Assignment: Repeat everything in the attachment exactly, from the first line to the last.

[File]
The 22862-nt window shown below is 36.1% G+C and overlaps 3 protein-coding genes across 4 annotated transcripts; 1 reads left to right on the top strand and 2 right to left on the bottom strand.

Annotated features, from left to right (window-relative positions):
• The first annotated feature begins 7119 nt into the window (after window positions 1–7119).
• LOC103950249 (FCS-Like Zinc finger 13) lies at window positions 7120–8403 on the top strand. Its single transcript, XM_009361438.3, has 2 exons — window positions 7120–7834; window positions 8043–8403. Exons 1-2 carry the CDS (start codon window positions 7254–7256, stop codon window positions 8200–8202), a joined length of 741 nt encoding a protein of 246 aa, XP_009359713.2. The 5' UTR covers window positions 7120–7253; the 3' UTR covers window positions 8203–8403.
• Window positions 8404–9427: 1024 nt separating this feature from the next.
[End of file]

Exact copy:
The 22862-nt window shown below is 36.1% G+C and overlaps 3 protein-coding genes across 4 annotated transcripts; 1 reads left to right on the top strand and 2 right to left on the bottom strand.

Annotated features, from left to right (window-relative positions):
• The first annotated feature begins 7119 nt into the window (after window positions 1–7119).
• LOC103950249 (FCS-Like Zinc finger 13) lies at window positions 7120–8403 on the top strand. Its single transcript, XM_009361438.3, has 2 exons — window positions 7120–7834; window positions 8043–8403. Exons 1-2 carry the CDS (start codon window positions 7254–7256, stop codon window positions 8200–8202), a joined length of 741 nt encoding a protein of 246 aa, XP_009359713.2. The 5' UTR covers window positions 7120–7253; the 3' UTR covers window positions 8203–8403.
• Window positions 8404–9427: 1024 nt separating this feature from the next.